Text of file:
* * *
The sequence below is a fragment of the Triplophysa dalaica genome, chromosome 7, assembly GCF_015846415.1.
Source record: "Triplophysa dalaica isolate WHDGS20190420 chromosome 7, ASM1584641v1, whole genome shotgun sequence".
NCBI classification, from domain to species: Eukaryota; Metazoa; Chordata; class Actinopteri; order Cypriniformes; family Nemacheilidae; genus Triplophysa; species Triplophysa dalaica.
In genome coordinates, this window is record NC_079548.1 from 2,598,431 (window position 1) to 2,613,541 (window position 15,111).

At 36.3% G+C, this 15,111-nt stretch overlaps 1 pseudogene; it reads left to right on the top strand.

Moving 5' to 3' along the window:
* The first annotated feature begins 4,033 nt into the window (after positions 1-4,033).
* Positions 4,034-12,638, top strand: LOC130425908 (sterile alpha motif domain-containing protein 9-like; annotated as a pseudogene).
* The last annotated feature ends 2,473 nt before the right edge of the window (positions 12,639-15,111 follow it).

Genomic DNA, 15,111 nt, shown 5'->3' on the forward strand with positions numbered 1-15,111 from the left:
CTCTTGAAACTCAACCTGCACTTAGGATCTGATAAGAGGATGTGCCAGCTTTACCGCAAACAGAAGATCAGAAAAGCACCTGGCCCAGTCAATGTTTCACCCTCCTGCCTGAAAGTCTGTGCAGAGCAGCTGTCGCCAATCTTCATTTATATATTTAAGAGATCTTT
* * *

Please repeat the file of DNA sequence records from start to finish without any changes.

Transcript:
The sequence below is a fragment of the Triplophysa dalaica genome, chromosome 7, assembly GCF_015846415.1.
Source record: "Triplophysa dalaica isolate WHDGS20190420 chromosome 7, ASM1584641v1, whole genome shotgun sequence".
NCBI classification, from domain to species: Eukaryota; Metazoa; Chordata; class Actinopteri; order Cypriniformes; family Nemacheilidae; genus Triplophysa; species Triplophysa dalaica.
In genome coordinates, this window is record NC_079548.1 from 2,598,431 (window position 1) to 2,613,541 (window position 15,111).

At 36.3% G+C, this 15,111-nt stretch overlaps 1 pseudogene; it reads left to right on the top strand.

Moving 5' to 3' along the window:
* The first annotated feature begins 4,033 nt into the window (after positions 1-4,033).
* Positions 4,034-12,638, top strand: LOC130425908 (sterile alpha motif domain-containing protein 9-like; annotated as a pseudogene).
* The last annotated feature ends 2,473 nt before the right edge of the window (positions 12,639-15,111 follow it).

Genomic DNA, 15,111 nt, shown 5'->3' on the forward strand with positions numbered 1-15,111 from the left:
CTCTTGAAACTCAACCTGCACTTAGGATCTGATAAGAGGATGTGCCAGCTTTACCGCAAACAGAAGATCAGAAAAGCACCTGGCCCAGTCAATGTTTCACCCTCCTGCCTGAAAGTCTGTGCAGAGCAGCTGTCGCCAATCTTCATTTATATATTTAAGAGATCTTT